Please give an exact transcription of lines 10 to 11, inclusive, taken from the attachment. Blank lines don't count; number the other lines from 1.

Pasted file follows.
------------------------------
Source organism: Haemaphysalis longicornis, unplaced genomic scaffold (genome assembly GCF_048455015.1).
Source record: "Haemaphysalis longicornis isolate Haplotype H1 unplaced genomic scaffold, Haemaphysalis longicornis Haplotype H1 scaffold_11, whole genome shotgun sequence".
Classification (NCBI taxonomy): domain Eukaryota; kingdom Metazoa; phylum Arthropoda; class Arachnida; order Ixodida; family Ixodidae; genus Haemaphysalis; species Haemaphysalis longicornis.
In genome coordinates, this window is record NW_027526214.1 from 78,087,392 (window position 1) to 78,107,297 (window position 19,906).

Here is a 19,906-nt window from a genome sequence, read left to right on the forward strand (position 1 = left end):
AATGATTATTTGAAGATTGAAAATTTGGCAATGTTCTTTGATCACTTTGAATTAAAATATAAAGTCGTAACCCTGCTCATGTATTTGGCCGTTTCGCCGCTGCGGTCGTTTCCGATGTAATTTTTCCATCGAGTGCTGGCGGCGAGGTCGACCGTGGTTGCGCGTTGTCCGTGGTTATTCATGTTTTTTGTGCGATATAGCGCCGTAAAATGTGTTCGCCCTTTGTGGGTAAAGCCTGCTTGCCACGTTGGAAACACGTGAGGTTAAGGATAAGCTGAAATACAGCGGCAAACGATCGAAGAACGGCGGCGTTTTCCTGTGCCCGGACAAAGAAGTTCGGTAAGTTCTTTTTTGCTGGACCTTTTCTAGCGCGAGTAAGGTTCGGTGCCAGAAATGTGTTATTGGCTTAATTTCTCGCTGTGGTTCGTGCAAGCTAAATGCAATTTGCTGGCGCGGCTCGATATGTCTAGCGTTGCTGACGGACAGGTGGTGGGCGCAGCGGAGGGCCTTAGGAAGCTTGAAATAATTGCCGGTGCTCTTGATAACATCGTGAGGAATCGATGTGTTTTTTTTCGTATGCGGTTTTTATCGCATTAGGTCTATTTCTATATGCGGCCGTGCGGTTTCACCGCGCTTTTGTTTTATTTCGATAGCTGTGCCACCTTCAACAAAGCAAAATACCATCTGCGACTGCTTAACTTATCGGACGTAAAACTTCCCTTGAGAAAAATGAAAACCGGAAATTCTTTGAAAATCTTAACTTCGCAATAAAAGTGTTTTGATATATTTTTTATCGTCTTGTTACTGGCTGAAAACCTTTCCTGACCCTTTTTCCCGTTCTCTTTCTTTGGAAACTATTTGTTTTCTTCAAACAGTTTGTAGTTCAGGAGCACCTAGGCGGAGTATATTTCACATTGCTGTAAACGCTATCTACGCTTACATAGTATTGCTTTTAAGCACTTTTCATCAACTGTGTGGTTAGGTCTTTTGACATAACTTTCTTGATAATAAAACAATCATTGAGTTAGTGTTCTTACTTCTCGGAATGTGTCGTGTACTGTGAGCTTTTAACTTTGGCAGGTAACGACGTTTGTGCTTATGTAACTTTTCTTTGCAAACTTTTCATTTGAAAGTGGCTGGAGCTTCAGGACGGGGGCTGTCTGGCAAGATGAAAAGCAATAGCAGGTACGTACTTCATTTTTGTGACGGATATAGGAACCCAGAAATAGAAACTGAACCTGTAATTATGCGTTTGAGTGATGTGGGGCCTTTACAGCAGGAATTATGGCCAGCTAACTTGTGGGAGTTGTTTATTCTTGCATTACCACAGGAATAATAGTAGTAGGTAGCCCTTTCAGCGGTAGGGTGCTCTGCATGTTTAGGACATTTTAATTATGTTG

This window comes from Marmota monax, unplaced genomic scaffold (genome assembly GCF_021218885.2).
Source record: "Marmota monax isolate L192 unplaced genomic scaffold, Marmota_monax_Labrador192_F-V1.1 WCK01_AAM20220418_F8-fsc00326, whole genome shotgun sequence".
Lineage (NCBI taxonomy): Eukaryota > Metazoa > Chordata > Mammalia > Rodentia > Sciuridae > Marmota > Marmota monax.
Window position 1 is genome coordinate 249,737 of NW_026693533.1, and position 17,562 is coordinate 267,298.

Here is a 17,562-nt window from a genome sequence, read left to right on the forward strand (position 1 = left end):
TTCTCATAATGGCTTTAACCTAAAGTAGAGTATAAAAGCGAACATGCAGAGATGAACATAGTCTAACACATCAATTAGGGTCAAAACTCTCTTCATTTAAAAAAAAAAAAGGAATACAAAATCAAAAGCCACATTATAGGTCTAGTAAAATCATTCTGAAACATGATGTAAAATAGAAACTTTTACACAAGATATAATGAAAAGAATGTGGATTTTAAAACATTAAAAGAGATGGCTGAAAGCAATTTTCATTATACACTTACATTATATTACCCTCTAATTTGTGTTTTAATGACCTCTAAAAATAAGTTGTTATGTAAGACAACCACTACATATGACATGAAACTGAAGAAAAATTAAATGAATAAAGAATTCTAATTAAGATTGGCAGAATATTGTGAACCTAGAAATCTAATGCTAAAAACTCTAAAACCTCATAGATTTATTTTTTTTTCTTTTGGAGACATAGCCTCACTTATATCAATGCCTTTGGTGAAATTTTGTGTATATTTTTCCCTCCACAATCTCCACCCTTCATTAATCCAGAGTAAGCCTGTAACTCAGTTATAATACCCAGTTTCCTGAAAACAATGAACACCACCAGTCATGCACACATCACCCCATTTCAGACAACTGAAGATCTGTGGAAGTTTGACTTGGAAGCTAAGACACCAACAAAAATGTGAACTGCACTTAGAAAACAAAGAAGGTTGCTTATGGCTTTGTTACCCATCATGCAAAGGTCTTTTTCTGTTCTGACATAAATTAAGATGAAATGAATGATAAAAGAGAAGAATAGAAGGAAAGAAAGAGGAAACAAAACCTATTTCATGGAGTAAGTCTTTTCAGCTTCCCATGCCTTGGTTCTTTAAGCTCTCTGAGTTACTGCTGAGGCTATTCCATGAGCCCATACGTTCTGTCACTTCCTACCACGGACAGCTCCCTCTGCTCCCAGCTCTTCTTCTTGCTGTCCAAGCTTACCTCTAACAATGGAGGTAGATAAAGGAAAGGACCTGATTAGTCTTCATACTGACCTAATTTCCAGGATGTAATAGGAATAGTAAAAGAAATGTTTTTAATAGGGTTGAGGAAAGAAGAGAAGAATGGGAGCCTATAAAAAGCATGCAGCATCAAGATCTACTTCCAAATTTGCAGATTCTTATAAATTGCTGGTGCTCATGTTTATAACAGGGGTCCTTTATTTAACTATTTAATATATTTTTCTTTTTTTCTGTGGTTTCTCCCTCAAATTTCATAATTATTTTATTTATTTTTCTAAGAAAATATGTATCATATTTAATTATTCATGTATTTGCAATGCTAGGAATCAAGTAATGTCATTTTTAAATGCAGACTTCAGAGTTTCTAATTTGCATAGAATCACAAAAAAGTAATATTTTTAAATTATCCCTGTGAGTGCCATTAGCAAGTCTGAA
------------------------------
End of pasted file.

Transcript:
Window position 1 is genome coordinate 249,737 of NW_026693533.1, and position 17,562 is coordinate 267,298.

Here is a 17,562-nt window from a genome sequence, read left to right on the forward strand (position 1 = left end):